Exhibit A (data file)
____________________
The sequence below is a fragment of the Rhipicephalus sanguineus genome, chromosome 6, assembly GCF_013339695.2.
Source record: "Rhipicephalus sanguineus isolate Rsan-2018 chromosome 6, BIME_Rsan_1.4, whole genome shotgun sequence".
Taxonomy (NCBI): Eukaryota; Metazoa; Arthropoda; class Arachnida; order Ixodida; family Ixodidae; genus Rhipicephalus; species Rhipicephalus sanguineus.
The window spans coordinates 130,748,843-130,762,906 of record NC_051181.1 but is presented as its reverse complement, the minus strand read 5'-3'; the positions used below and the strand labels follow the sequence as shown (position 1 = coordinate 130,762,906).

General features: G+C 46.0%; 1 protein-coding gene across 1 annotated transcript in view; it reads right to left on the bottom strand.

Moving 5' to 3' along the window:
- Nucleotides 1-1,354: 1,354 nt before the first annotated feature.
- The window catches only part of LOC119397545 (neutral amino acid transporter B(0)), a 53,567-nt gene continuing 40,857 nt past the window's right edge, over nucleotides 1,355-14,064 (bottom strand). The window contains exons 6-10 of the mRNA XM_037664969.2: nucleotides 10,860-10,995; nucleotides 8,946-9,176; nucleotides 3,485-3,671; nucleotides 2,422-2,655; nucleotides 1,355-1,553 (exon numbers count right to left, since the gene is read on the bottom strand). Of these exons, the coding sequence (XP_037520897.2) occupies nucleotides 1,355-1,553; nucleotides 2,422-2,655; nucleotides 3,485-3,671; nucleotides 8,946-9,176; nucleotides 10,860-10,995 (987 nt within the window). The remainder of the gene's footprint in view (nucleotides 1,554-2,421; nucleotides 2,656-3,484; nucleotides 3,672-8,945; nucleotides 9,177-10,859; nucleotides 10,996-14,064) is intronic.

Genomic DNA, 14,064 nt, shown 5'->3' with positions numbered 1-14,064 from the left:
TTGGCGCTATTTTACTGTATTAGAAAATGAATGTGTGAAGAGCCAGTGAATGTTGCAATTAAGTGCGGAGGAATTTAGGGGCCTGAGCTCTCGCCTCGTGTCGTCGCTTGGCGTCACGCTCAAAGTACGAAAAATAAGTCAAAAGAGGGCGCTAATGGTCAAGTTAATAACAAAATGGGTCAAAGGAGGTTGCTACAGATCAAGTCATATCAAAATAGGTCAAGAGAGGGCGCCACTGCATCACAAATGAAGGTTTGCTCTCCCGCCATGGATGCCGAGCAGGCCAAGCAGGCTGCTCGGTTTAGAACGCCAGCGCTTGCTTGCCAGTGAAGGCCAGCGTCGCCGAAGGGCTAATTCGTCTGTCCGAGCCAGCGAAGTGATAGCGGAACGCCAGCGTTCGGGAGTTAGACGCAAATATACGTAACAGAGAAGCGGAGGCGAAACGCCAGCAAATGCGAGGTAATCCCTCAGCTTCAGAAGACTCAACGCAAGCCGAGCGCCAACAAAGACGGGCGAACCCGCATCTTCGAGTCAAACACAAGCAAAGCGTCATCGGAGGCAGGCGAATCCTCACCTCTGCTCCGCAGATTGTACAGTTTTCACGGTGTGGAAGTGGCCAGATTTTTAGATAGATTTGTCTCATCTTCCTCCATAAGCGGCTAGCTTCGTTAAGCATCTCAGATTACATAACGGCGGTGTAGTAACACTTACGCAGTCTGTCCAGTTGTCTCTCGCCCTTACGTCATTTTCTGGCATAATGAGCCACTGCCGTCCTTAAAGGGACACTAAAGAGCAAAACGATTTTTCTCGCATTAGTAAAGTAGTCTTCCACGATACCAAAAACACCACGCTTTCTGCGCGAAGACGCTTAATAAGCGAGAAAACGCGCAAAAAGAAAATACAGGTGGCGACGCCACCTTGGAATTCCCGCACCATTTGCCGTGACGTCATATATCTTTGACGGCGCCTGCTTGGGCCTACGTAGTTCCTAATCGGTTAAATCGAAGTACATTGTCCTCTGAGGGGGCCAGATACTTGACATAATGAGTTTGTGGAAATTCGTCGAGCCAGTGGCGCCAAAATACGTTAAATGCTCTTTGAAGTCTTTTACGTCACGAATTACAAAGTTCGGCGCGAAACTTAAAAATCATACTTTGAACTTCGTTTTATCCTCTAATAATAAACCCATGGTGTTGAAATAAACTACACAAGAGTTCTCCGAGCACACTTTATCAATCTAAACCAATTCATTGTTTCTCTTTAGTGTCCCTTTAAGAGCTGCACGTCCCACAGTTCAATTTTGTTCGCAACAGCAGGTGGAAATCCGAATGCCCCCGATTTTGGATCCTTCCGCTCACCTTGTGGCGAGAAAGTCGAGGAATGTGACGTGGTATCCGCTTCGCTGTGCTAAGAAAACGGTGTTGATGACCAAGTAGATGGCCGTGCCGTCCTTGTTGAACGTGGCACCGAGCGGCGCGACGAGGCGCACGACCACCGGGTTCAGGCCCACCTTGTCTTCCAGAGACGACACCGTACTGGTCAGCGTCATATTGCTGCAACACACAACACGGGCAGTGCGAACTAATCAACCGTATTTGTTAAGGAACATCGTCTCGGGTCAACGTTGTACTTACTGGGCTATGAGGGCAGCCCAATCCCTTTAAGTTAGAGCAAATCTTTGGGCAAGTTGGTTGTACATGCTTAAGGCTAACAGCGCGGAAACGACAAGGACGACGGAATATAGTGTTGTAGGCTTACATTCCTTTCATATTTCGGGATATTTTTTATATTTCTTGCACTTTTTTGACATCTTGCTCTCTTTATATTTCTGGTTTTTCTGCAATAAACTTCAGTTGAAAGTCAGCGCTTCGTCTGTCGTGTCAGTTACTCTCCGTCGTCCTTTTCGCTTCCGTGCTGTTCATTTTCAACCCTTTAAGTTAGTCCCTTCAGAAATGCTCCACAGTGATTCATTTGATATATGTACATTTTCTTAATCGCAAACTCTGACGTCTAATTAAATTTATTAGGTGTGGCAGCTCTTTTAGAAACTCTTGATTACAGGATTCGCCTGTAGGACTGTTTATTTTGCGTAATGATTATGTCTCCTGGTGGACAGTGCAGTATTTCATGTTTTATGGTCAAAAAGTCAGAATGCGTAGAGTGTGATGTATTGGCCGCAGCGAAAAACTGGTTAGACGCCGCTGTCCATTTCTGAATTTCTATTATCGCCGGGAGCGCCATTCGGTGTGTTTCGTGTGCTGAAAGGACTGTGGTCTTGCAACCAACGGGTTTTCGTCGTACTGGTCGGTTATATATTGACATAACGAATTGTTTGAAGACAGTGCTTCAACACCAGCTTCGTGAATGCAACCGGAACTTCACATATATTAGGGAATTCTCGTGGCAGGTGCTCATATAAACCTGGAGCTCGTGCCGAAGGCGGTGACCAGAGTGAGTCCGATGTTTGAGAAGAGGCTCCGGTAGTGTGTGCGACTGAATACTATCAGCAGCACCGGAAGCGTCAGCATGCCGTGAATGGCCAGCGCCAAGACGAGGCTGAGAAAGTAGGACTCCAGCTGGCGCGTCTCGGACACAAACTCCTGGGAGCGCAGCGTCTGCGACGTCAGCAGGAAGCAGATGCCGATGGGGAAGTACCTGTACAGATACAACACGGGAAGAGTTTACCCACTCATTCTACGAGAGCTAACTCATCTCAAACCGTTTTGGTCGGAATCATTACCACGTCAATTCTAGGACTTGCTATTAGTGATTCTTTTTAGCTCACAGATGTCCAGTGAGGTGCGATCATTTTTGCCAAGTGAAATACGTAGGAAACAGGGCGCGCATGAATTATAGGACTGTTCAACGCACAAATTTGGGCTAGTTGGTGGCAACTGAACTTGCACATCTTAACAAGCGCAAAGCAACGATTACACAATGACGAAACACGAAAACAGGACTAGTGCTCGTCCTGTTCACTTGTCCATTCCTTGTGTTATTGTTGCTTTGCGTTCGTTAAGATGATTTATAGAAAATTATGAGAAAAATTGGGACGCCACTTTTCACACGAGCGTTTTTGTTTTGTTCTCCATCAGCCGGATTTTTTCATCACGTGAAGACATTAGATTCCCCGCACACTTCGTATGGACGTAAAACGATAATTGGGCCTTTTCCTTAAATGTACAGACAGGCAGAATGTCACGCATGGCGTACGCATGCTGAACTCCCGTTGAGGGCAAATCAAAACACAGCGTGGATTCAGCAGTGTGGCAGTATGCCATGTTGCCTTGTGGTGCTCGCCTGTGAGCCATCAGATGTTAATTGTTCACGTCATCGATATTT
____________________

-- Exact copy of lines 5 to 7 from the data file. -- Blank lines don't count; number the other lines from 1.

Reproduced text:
General features: G+C 46.0%; 1 protein-coding gene across 1 annotated transcript in view; it reads right to left on the bottom strand.

Moving 5' to 3' along the window:
- Nucleotides 1-1,354: 1,354 nt before the first annotated feature.